“Have you been pre-approved for a home loan?” It’s usually one of the first questions a real estate agent asks a buyer and for good reason. It makes an offer more competitive. You’ll need lots of paperwork to get pre-approved for a mortgage, and this guide outlines everything you’ll need.
How to get pre-approved
Pre-approval for a loan is an important financial step in the home buying process. It’s something you should consider before you start searching for homes. That way when you find a house you like, you can make a strong offer.
With a pre-approval, the lender checks your credit and verifies your financial paperwork. It’s different than pre-qualification which is an estimate of how much house you can afford, based on unverified financial information that you provide. A pre-approved buyer looks better to a seller than a pre-qualified buyer.
In a seller’s market, buyers need to make as strong an offer as possible. A pre-approval letter helps set you apart and puts you one step closer to your next home.
1. Find a lender
When you’re buying a home, you’re making a long-term financial commitment. So, you want a lender you know and trust.
Just like you shop around for other big ticket items like a car, you should shop around for a lender. Prices and fees vary, and each one may offer you a slightly different interest rate.
Shopping around for a mortgage takes a little time, but there’s a potentially huge payoff. You can save thousands of dollars by shopping around for a lender.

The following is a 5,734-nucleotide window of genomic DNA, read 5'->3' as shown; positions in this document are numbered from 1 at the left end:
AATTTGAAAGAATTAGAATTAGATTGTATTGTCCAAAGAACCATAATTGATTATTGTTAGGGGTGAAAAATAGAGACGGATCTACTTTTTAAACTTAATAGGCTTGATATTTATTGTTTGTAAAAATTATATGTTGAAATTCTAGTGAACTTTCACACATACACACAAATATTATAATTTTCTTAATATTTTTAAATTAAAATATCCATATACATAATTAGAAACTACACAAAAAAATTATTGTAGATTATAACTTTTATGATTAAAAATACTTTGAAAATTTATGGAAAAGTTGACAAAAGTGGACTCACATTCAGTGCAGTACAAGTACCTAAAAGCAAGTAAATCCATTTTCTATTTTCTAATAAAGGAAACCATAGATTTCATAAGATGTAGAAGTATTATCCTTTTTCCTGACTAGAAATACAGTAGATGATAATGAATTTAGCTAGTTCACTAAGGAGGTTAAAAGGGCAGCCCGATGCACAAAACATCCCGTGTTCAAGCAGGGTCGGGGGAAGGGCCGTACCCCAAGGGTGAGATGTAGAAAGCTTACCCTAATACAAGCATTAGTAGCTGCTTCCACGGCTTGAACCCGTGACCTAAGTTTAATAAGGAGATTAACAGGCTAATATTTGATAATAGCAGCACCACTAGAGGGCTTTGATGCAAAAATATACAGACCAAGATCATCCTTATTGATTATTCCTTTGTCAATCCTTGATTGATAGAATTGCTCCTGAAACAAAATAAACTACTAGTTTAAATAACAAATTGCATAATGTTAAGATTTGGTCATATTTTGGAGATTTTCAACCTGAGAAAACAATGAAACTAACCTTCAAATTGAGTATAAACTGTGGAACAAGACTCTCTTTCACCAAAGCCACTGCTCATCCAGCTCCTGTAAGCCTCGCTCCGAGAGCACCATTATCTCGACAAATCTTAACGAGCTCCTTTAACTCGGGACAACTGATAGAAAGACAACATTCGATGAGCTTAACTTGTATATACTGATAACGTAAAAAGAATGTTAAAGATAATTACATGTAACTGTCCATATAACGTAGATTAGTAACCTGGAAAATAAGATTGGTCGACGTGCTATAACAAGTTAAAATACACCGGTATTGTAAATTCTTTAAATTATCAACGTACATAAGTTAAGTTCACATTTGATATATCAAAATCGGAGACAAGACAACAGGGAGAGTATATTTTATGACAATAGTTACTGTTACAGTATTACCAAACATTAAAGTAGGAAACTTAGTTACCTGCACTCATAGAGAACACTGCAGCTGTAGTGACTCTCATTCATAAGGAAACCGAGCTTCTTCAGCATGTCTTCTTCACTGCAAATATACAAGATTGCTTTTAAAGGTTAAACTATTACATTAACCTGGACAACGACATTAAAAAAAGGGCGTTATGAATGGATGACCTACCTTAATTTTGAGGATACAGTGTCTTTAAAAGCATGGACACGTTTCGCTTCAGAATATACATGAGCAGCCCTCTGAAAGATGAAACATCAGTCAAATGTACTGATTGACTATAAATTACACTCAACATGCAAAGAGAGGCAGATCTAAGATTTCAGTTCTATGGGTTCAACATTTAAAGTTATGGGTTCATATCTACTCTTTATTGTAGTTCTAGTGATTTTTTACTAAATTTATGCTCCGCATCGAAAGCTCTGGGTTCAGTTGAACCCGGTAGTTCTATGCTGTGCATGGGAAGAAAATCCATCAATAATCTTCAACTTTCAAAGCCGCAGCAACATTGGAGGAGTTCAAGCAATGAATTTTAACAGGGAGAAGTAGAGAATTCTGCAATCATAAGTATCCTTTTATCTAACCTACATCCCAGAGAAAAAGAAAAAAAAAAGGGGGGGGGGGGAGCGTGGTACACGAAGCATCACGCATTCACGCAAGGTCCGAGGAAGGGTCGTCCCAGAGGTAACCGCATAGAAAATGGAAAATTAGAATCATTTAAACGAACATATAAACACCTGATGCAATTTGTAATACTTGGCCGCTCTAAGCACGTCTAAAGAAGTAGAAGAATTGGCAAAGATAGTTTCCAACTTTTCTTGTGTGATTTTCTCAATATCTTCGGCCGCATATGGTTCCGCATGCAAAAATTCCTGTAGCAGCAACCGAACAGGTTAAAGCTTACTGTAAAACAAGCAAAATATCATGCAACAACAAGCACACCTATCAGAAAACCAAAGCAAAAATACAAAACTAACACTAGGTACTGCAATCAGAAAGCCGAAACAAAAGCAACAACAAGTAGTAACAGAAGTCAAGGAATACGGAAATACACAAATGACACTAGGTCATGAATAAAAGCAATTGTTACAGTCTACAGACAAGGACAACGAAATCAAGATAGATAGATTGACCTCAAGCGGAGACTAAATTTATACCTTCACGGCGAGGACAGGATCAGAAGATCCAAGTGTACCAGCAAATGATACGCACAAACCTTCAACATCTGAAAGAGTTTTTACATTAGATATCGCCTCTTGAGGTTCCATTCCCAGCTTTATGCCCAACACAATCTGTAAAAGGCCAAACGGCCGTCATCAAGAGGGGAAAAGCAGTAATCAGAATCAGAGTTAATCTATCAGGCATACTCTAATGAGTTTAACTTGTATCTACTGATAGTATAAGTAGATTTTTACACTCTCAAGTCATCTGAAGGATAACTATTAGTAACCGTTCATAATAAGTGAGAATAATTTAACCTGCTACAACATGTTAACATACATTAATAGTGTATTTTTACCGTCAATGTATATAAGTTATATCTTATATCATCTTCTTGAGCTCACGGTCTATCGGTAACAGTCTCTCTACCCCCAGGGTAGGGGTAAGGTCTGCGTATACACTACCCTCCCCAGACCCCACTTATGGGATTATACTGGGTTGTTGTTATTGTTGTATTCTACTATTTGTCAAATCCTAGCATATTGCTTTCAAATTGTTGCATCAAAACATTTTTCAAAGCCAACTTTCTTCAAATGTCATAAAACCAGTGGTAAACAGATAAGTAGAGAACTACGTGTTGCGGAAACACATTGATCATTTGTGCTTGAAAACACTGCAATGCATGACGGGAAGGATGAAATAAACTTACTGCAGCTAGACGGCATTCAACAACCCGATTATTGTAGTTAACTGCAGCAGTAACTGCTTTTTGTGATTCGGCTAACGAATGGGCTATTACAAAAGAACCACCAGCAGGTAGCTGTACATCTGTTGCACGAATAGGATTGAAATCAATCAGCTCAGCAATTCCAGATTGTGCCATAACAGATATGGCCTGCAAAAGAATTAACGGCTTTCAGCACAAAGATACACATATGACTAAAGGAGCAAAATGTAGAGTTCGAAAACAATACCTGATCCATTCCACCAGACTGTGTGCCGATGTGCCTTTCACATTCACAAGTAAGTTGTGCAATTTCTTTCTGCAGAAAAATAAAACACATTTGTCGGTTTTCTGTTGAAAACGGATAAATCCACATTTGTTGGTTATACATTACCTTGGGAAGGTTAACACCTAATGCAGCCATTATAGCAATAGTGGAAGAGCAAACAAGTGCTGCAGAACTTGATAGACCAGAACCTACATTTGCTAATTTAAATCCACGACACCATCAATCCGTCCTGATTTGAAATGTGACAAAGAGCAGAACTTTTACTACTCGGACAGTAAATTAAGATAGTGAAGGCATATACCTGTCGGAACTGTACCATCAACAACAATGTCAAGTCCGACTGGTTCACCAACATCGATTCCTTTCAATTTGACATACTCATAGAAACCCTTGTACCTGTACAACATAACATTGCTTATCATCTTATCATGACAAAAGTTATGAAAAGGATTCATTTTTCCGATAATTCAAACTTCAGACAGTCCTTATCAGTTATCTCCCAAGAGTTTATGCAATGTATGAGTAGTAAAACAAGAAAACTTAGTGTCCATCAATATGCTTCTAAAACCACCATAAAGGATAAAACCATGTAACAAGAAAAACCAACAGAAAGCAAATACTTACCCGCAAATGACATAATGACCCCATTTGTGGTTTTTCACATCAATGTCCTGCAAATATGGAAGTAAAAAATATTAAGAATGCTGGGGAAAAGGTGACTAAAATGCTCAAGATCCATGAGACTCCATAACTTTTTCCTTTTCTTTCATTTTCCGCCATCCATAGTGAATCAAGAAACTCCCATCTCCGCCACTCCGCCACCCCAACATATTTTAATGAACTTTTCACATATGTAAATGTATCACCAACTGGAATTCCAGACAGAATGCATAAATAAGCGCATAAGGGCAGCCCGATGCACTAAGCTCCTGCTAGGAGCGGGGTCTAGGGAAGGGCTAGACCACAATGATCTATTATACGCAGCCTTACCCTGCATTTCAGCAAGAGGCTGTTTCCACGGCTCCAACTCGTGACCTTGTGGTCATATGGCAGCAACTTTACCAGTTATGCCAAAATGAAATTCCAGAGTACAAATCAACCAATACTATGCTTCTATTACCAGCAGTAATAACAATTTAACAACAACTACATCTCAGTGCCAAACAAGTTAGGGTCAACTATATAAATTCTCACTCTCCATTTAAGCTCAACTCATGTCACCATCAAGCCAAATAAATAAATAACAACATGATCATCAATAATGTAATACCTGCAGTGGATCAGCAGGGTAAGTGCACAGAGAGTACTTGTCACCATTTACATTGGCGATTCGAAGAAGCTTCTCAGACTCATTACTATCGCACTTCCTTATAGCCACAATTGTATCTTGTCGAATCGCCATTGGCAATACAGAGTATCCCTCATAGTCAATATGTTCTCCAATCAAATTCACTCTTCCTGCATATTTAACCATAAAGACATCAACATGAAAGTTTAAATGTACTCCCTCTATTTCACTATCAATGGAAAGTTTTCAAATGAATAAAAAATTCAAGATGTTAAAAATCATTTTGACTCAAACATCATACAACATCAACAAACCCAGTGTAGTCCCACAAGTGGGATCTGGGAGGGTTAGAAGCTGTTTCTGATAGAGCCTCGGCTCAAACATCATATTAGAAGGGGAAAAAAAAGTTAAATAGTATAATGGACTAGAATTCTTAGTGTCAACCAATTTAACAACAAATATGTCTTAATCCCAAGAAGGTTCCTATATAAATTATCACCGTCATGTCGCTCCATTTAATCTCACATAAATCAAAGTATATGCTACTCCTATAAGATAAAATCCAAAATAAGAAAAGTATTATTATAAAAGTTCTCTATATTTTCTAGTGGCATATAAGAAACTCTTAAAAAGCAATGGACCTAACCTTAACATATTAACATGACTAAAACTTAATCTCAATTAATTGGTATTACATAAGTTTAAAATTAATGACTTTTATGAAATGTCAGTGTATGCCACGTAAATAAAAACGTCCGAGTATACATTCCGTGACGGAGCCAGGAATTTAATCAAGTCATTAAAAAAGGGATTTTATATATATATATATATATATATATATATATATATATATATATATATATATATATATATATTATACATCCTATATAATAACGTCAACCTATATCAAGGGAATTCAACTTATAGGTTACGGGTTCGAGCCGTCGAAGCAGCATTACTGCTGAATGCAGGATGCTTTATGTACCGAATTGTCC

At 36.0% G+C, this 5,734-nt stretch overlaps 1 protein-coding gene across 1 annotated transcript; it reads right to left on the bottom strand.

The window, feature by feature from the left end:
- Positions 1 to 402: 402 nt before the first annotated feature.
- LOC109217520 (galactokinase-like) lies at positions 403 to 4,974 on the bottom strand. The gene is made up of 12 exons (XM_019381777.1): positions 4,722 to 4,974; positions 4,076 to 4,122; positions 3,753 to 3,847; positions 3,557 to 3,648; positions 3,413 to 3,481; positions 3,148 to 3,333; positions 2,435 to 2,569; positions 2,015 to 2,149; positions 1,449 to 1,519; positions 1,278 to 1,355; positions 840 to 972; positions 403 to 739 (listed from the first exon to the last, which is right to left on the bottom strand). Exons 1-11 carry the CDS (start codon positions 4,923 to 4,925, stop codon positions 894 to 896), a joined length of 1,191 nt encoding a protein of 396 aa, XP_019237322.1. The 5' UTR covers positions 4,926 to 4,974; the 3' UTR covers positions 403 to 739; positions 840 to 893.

If you have a Realtor®, ask for lender suggestions. Real estate agents typically work with several lenders and can recommend one to use.
Second, ask friends, family members, and colleagues for suggestions.
Third, talk to a mortgage broker. They typically work with multiple lenders so their rates may be different.
Finally, speak to your bank’s loan department.
After speaking with a variety of lenders, you’ll learn about different fees and rates. That makes it easier to choose the best lender for your situation.
Even though you have a pre-approval letter doesn’t mean you have to use that bank for the loan. It speeds up the home buying process, but it’s not required.
2. Provide proof of income
Once you have a lender, it’s time to find all your financial paperwork. Due to financial lending restrictions, be prepared to document your finances. You’ll do it during the pre-approval process and right before your loan closes.
You’ll need to verify your income with two year’s worth of W-2 statements, pay stubs, last two federal tax returns, and proof of any other income.
The pay stubs must include your year to date income.
3. Verify assets
Write a detailed list of all your assets, and then find statements to verify them. These include bank and investment (401K, IRA, CD, stocks, and bonds) statements.
You’ll need 60 days worth of statements or a quarterly statement.
4. Verify your employment
Your pay stubs won’t be enough to verify your job. Your lender will also call your employer.
Some companies use a third-party service to verify employment. Check with your employer so you can give your mortgage company accurate information.
5. Address verification
You’ll also verify your address for the last two years. If you rented an apartment, you might need to list your landlord.
6. Get your credit score
The bank determines your interest rate on many personal factors including your credit score. Your lender will run a credit check and get your score.
7. Personal identification
You’ll also need to provide personal identification like your Social Security number and driver’s license.
Bring all of this information to your lender. They’ll pull your credit and verify your paperwork. Once you receive your pre-approval letter, you’re ready to begin searching for homes. Set up a custom search today!
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